“Wine Speak” for the Holidays

Hello, holiday season. A friend of mine who works for a California winery provided this month’s blog post. Thank you, Rob!

“Harvest is in full swing in California Wine Country.  Most folks don’t realize, Harvest begins in August of each Year! 

This is when Chardonnay and Pinot Noir are harvested at lower Brix (sugar level) to produce Sparkling wine (12.5% to 13.5% alc. as opposed to 14.5% alc. content for Still Wine).  The goal is to have all the fruit crushed by the very end of October- if possible, before the winter rains arrive in November.

  • Still Wine:  Still Wines can be White, Rose’ or Red wines, but never Sparkling.  Still Wines are the traditional wines we all know, which comes from grape fermentation.
  • Cuvee’:  When you see this French term printed on any wine label, Sparkling, or Still, ,this simply means the wine is a certain blend. 
  • Vintage:  The year the grapes were grown and harvested.
  • NV:  When you see “NV” on a bottle of Port, as an example, this means “Non-Vintage,” or a blend of different vintages (such as 2019, 2021 and 2023 in the same bottling).
  • Meritage:  Probably the most mis-pronounced word in wine country!  Most folks, channeling their inner-Parisian, will say: Meri-TAAHGE. 
  • The correct pronunciation is:  MERH-RI- TIDGE.  This is a California born term adopted in 1988, celebrating Californina Merit and Heritage for making wine.  The grapes must be a blend of the grapes used in Bordeaux (grown in CA).  A red Meritage may be made up of Cabernet Sauvignon, Merlot, Cabernet Franc, Petit Verdot.  A white Meritage would be a blend of Sauvignon Blanc and Semillon.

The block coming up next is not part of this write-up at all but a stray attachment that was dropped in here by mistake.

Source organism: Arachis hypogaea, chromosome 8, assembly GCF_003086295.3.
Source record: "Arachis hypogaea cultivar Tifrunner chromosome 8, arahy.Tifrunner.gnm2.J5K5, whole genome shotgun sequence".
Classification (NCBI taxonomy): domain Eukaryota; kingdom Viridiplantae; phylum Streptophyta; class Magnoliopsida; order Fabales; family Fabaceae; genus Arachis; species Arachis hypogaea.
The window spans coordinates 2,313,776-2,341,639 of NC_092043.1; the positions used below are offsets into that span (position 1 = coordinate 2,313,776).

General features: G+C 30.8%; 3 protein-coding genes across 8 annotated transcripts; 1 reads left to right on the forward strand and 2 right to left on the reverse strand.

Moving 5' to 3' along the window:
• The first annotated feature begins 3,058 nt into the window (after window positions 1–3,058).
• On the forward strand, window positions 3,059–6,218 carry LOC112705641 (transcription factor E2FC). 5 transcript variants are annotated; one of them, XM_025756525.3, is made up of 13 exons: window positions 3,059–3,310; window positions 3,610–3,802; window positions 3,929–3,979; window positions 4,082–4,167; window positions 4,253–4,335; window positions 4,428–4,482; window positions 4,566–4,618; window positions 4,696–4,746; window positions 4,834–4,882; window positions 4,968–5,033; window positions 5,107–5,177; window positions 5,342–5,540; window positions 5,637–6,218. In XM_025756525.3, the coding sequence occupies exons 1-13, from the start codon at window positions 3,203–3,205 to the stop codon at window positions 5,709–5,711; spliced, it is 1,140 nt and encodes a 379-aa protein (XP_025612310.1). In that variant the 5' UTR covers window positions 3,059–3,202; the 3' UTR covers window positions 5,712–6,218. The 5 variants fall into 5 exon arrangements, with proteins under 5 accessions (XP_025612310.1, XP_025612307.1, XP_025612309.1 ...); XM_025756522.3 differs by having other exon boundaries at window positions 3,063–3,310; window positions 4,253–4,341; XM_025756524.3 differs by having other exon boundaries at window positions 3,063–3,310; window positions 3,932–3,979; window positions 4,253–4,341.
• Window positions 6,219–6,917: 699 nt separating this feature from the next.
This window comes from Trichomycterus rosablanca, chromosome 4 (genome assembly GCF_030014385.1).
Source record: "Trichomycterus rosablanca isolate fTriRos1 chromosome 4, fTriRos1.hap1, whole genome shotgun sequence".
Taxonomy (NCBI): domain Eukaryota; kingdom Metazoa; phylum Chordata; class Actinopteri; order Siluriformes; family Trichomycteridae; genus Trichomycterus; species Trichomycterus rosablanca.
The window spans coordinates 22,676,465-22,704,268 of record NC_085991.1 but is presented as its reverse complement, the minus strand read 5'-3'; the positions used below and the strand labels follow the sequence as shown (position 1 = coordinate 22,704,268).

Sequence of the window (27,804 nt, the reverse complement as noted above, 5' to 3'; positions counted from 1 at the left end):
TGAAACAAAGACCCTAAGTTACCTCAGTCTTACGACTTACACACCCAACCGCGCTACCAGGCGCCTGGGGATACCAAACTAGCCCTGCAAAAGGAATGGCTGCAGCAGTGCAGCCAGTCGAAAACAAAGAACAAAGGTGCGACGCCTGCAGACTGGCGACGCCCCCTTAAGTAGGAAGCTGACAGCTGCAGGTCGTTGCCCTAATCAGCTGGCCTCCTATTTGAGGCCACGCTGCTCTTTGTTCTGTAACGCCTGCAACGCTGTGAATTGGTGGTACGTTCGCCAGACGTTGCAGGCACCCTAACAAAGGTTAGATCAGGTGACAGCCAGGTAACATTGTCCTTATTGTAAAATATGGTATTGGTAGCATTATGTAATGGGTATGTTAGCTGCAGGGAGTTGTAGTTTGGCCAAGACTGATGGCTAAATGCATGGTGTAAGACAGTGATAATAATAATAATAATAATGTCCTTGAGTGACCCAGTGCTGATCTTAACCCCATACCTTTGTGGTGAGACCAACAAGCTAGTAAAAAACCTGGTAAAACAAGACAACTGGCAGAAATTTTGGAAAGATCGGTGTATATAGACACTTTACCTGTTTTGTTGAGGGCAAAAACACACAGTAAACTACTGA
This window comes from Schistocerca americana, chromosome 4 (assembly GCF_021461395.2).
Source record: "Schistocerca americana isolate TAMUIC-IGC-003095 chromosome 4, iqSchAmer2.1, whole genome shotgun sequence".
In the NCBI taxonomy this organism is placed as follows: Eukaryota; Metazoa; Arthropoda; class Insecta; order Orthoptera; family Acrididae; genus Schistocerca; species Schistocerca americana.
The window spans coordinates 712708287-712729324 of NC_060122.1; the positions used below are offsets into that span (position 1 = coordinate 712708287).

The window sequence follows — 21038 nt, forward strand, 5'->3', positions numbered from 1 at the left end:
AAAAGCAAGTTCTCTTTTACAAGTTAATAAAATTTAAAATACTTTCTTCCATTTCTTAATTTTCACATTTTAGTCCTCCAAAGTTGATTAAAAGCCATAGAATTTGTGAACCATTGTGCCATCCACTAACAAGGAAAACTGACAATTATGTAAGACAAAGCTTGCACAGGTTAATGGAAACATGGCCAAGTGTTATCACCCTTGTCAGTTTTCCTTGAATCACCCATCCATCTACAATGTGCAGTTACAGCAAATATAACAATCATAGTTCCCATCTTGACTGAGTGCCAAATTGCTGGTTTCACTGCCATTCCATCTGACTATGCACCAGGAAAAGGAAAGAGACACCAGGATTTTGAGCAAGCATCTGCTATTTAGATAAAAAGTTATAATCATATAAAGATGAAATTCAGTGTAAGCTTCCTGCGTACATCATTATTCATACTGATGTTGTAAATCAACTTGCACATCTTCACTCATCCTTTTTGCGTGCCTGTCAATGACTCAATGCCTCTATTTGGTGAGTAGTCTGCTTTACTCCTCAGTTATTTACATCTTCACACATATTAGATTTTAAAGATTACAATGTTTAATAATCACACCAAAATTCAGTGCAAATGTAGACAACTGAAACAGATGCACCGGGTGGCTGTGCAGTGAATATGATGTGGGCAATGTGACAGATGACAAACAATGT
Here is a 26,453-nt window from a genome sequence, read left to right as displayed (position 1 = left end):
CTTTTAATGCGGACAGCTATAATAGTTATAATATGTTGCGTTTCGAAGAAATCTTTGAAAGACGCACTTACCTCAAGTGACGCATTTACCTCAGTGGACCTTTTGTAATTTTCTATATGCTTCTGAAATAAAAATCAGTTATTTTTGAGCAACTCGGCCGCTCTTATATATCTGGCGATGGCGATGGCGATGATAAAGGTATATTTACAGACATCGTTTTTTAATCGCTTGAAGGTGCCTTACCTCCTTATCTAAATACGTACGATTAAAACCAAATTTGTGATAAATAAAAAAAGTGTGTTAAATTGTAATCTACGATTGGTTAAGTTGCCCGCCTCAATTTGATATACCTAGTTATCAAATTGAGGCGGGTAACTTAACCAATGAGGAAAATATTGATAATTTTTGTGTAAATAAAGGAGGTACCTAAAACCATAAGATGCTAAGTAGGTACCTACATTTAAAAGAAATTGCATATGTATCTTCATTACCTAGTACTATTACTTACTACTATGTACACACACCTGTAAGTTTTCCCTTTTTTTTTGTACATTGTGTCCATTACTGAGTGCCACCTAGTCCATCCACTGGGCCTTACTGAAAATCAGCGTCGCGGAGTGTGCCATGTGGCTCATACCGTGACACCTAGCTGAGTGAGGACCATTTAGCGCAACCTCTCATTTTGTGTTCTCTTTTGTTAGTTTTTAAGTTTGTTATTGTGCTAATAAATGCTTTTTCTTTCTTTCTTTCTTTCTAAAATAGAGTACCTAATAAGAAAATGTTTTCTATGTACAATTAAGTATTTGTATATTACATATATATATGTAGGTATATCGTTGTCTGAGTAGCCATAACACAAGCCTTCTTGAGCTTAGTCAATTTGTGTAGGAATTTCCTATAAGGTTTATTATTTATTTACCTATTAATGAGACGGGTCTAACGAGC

• Sweet vs. Fruit Forward:  A sweet wine contains residual sugar not converted into alcohol.  That is, its not made bone dry, leaving no trace of sugar. Some winemakers leave small amounts of sugar in wine to make them more appealing.   A few examples of wines that may contain residual sugar: Port style wine, Late Harvest wine, some (NOT all) Gewurztraminer, some (NOT all) Resiling , and Moscato wine to name a few.  Some of us will take a sip of dry still wine and conclude that the wine tastes “sweet.”  What you are tasting is the fruit and not heavy oak from the barrel.  The wine is not sweet at all, yet what we deem in the business as “Fruit Forward”.  Fruit forward wines are not necessarily “sweet” wines.

Tip for the day:  Keep wine simple!; Do you like it, or not?

Try less of trying to pick out what a Winemaker or Sommelier describes what the wine tastes like to them.  Remember….everyone’s palate is uniquely their own!


May your holidays be full of cheer! (and wine, if you like 😉😊).

3 thoughts on ““Wine Speak” for the Holidays”

  1. Thanks for the lesson, Rob! I never knew what cuvee meant, but I thought it would be more complex than just “blend.” I’ll remember that next time.


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